Not too complicated – today’s page had four sentences: “The cat sat on the mat.  The rat sat on the cat.  The bat sat on the rat.  The dog sat on the log.  The frog sat on the dog.”  Not great literature, to be sure, but since the main attraction for Juli is that she can read it and sound it out by herself, I didn’t dare get too fancy.  (And I wanted something that wasn’t too hard to draw, either.)  So as Juli read me the words, I drew the story.  We had fun with it.  But then we got to the frog.  Frogs are hard to draw!  And I, showing a remarkable lack of foresight, was drawing these little doodles in ink! 
“What do you think, Juli,” I asked, “Does that look like a frog to you?” 
Juli looked at it critically, “Not so much, Mama,” said my honest little girl.  “It doesn’t look so good.  But I’m sure you did your best.” 
<Sigh>  So we’ve decided that I will write the story and do my best to draw it as she reads, but she will read it again to Daddy tonight so he can make the actual picture to go in our "book."  I’d be insulted… but I’m really not.  Or, as Juli says, "Not so much." 
And tomorrow, perhaps I’ll write something about the frog we found living in my clog (which really did happen – now my clogs have been appropriated by Juli and put in the garden to make winter frog clog homes).  And maybe… that frog will go for a jog… in a bog!  (I think I’ll have more fun NOT having to illustrate this!)  Have fun drawing frogs in clogs, Neil!  :-)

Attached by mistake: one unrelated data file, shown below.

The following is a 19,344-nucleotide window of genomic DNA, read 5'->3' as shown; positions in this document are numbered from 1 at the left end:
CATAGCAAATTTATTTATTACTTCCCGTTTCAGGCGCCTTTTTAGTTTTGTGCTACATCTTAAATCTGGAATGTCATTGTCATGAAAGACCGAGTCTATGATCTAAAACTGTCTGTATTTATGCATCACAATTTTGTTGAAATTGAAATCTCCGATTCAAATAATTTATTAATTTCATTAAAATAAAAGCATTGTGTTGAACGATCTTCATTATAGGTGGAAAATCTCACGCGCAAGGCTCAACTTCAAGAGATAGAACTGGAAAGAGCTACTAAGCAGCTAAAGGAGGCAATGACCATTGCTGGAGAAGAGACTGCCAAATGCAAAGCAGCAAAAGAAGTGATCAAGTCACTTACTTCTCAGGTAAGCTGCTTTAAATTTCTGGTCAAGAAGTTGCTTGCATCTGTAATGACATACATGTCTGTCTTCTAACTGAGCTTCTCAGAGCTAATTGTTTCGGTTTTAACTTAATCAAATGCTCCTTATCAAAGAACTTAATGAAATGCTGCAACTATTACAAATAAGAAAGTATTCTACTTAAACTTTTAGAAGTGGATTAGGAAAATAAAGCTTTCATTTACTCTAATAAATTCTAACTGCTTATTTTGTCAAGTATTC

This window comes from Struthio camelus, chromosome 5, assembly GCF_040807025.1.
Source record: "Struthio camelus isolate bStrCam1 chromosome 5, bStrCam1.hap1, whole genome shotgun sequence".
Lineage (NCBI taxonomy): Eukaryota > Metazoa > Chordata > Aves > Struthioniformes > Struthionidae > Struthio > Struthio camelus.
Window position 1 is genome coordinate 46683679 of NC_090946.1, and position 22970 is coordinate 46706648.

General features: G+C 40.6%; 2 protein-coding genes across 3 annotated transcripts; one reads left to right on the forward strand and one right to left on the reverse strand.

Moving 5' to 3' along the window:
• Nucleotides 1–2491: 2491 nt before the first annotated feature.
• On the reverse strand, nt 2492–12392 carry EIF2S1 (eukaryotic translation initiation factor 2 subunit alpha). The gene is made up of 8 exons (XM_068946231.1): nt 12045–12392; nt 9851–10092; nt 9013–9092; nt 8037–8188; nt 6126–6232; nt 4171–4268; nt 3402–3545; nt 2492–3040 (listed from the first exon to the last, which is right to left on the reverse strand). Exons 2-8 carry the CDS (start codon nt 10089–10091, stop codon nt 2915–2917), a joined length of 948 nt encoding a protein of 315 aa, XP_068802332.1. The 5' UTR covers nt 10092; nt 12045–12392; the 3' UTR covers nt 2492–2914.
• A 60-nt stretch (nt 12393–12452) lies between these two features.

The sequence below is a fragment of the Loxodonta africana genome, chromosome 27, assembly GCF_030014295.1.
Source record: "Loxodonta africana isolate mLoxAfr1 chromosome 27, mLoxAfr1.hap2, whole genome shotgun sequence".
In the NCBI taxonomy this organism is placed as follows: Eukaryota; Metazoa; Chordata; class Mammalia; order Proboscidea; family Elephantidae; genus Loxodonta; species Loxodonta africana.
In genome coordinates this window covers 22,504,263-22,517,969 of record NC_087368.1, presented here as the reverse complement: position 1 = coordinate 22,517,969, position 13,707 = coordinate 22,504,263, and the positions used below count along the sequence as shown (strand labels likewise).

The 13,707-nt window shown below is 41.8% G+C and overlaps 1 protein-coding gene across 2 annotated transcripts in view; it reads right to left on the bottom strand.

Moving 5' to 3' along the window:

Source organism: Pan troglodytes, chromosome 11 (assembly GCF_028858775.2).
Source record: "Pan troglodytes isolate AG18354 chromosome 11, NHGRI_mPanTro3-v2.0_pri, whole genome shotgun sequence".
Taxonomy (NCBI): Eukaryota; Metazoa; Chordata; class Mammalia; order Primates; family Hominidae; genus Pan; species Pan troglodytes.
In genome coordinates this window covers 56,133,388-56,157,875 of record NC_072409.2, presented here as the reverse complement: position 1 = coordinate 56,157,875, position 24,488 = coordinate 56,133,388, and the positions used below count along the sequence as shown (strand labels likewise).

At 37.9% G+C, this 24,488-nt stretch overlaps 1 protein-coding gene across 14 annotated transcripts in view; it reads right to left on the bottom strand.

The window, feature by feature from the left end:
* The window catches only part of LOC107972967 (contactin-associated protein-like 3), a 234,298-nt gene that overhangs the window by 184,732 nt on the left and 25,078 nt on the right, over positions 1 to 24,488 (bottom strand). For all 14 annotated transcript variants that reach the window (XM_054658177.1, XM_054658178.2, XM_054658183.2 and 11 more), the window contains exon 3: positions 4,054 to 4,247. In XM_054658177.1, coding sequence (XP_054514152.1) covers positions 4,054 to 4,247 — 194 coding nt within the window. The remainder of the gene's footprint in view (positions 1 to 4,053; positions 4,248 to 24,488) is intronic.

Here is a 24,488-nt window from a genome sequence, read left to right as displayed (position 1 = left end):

Monday, November 15, 2010

The Optimism of Children...

Neil was being cruel to Juli.  :-) 
"Look, Juli," he said, "That box that just came has a present for you in it, but you can't see it until Christmas!" 

Juli was suitably curious and really, REALLY wanted to open it right then.  I opened the box while they were out of the room, and noticed it came in a white box -- no distinguishing marks at all -- so I told them they could come back in. 

"Oh, Juli," said Neil, "Looks like it wasn't a present after all -- just a plain old box.  No present." 

Juli looked sad for a minute and then brightened up.  "Look, Daddy!" she said, "It's NOT just a box, there's BUBBLE WRAP to pop!!!" 

And now they're popping it.  :-)  So cute. 

Sunday, November 14, 2010

Unopened drawers and unanswered prayers

Our bathroom has quite a few drawers (definitely a selling point of the house for me!).  Alex likes to get into all of them that don’t have childproof locks on them (which is making us desire to put a few more locks on some – especially after he got into some makeup the other day!).  Sometimes I let him get into the drawers, sometimes I say no.  But today, he got it into his head that he was going to open the “drawer” under our sink – which actually isn’t a drawer at all, it’s just a solid wood panel that looks like a drawer.  He pulled and pulled at it, turning red in the face and getting quite frustrated.  He started banging on it and crying.  He kept looking at me and screeching, trying to get me to open it for him. 
“It doesn’t open, Alex,” I said.  “It’s just for show, it doesn’t open, sorry.  I can’t help you.”  Alex’s face puckered (and I could tell he didn’t really believe me), and he started to throw a little mini-tantrum.  Finally, sobbing, he banged on it a couple more times and sank down to the floor in abject misery.